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What is Trump’s Aim? What is his goal?

Alright he has answered the question. So has his press secretary Sean Spicer. It is the slogan on the baseball cap: To “make America great again.”

But for the life of me I can’t understand how he is going to achieve that aim, especially as America already is the world’s only super power, produces the lion’s share of the world’s wealth and has one of the world’s highest standards of living. How great can a country be?

Setting all that aside, how does the slogan translate into policy? What is required in the Trump playbook to re-achieve American greatness?

After a roller coaster three weeks we are getting an idea. Trump’s great America is a non-renewable energy-powered industrial monolith churning out yesteryear’s manufactured products behind a metaphorical and physical wall of bricks, steel and tariffs.

Trump’s great America is paranoid and xenophobic. It bans highly skilled, entrepreneurial and hard-working Muslim immigrants for fear that the dominant Judaeo-Christian culture cannot compete against Islamic fifth columnists who worm their way into the “dishonest” media and government. Or worse still sneak into the country and attempt to violently overthrow the system.

Trump’s great America’s rules for the majority (of the electoral college that is) at the expense of the minority. It disheartens, demoralises and undermines the judiciary whose vital role is to ensure that constitutional protection is provided to everyone rather than to just those who voted for the winning candidate.

Trump’s great America does NOT lift its lamp beside the golden door to receive “your tired, your poor, your huddled masses yearning to breathe free, the wretched refuse of your teeming shore.”

Trump’s America is one where its leader does not have to bother with accepted norms of civilised behaviour, the annoyance of paying taxes and can use his office to urge citizens to buy his children’s products.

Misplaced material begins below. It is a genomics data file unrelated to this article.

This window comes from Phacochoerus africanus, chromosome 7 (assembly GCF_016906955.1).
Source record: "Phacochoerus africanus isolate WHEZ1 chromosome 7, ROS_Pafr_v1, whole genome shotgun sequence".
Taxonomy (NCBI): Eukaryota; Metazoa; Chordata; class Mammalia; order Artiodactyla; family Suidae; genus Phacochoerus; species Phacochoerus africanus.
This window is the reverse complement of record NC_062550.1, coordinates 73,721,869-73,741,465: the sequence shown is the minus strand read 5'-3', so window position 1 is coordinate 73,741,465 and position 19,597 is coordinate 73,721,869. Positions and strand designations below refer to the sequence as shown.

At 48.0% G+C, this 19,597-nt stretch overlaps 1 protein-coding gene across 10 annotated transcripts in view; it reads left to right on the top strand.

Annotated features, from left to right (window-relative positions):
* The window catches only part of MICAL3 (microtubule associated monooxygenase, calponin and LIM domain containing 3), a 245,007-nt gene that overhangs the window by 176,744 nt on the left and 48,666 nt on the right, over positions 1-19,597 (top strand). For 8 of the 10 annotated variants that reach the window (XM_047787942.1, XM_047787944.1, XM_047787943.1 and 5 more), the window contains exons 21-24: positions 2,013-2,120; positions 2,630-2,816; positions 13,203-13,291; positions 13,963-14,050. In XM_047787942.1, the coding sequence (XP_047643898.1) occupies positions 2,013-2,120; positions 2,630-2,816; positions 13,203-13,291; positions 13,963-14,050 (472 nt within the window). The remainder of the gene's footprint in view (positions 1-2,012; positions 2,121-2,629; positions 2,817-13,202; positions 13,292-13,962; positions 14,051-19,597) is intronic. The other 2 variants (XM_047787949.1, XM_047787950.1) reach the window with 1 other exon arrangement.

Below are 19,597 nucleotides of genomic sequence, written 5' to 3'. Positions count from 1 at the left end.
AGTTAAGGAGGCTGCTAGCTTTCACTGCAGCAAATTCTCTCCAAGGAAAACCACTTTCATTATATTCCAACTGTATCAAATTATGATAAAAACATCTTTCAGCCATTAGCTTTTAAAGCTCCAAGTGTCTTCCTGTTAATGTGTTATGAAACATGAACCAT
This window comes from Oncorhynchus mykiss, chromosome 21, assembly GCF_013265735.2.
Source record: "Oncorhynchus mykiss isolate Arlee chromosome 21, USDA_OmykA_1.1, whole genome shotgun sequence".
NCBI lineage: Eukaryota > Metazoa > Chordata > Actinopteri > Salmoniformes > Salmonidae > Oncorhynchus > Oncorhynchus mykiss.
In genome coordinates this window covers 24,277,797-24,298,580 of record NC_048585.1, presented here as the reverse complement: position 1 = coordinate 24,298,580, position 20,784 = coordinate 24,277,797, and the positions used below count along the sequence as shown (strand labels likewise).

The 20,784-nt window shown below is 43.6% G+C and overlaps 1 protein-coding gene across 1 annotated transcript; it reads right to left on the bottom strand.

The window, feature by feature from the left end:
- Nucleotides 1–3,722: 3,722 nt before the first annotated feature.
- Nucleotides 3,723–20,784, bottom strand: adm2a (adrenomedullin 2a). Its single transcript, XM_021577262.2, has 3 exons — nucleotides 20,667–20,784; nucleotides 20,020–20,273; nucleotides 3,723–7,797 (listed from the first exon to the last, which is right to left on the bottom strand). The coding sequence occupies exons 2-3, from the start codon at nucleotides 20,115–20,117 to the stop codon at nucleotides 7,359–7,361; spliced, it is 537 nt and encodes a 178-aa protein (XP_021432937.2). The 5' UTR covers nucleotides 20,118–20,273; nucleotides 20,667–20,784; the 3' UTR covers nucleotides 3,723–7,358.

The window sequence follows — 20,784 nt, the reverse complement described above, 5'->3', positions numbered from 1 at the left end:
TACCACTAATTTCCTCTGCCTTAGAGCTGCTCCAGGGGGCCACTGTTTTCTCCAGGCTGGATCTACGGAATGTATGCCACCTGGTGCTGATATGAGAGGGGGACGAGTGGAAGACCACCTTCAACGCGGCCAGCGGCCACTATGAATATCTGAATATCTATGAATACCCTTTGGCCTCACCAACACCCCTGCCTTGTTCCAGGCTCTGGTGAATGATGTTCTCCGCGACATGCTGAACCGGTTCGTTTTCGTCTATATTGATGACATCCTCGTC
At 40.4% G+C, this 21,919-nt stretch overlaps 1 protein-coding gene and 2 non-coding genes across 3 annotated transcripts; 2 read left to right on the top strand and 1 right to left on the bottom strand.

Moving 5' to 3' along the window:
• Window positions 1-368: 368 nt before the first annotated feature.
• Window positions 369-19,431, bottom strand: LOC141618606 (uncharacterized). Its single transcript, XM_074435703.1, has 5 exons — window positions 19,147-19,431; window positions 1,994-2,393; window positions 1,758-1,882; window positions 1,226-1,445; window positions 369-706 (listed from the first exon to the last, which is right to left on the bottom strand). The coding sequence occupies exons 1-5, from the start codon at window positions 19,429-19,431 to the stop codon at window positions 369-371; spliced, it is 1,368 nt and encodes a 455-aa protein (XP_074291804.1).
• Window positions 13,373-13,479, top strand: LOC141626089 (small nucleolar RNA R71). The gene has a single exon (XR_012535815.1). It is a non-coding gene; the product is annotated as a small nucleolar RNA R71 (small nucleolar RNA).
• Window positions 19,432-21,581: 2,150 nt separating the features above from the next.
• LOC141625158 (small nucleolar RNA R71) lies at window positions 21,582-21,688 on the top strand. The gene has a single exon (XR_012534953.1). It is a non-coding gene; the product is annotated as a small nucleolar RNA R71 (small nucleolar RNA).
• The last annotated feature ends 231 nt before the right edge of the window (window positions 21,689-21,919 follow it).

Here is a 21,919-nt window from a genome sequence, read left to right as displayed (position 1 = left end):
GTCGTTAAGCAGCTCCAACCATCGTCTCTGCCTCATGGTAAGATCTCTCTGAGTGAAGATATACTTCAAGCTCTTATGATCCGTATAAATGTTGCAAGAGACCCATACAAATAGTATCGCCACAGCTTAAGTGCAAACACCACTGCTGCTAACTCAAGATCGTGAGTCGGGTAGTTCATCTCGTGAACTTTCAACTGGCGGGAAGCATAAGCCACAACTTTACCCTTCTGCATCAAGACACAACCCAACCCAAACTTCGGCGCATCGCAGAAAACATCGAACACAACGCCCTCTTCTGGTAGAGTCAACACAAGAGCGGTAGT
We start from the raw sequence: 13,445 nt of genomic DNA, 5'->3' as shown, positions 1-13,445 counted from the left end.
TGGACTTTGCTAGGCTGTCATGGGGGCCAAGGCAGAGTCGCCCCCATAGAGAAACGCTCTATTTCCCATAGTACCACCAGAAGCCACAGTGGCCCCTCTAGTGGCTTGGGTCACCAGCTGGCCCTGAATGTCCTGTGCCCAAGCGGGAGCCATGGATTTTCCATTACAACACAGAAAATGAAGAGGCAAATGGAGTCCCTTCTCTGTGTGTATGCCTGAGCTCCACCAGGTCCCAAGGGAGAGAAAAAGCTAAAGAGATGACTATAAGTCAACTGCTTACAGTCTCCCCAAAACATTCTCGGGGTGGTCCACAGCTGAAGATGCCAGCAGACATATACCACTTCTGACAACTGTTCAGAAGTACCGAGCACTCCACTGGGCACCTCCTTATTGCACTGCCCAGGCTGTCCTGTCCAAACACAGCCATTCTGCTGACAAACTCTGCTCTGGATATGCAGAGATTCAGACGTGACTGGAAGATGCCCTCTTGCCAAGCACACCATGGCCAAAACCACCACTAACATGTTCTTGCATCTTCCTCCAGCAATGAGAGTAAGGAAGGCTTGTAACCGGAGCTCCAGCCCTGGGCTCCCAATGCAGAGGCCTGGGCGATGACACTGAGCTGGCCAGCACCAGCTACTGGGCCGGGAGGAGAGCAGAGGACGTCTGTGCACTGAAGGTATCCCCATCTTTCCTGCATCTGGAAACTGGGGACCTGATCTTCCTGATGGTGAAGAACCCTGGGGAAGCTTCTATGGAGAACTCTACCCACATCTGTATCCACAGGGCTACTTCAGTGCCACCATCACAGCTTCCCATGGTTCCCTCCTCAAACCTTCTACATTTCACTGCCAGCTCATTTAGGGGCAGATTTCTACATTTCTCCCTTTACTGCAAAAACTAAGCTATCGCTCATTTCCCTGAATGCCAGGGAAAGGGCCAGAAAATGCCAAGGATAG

In short, President Donald J. Trump is an historic break with America’s past and its proud claim to the moral high ground.

But such an obvious descent has consequences, some of them the reverse of the intended effect. Conservatives support his travel ban because they want to sleep safely in their beds. The fact is that there are very few Americans killed by Islamic terrorists—less than one third of one percent of all the homicides in the United States.

There are several reasons for this. One is that most Muslim immigrants are hard-working entrepreneurial types who have been thoroughly vetted for several years by highly qualified government investigators. For some time it has been extremely difficult for Arab Muslims to enter the US. The ones who make it do not want to queer the pitch.

Next, as an astonishing 1,000-plus American diplomats, have made clear in their dissent letter , the travel ban will only increase the likelihood of violence because it will act as a recruiting sergeant among American Muslims who find themselves marginalised and attacked by the leader of the country in which they have chosen to live. It will also damage political and security cooperation with moderate Muslim countries.

Furthermore, one of the main reasons that there have been relatively few Jihadist attacks on US soil is the intelligence agencies success in spotting and stopping terrorists on Arab soil. This requires an extensive network of local agents who are promised a safe American haven for themselves and their families. Well, that’s gone out the window and America’s spies are going nuts.

But Trump is the President. Flesh is appearing on the bones of the slogan. He wants to make America great again and paranoid, tariff-protected, wall-protected, protected from the “dishonest” media”, protected from “so-called” judges, smoke-belching, and a white Judeaeo-Christian subsidiary of Trump Inc. I think we will need a bigger baseball cap.

Tom Arms is editor of the foreign policy newsletter and podcast


10 Comments on "Trump’s Aim"

  1. “In short, President Donald J. Trump is an historic break with America’s past and its proud claim to the moral high ground.”

    Americas proud claim to the moral high ground exists only in the imagination of Americans.

  2. I did say it was a claim. That is different from a reality. But, having said that, it is a claim which many people believed, not all, but quite a few. Now they don’t

    • Well if they believed it after Vietnam, support for the Contras and Pinochet, the Iraq war, Afghanistan and Guantanamo but have now changed their minds after a travel ban on people from some Islamic nations what can I say.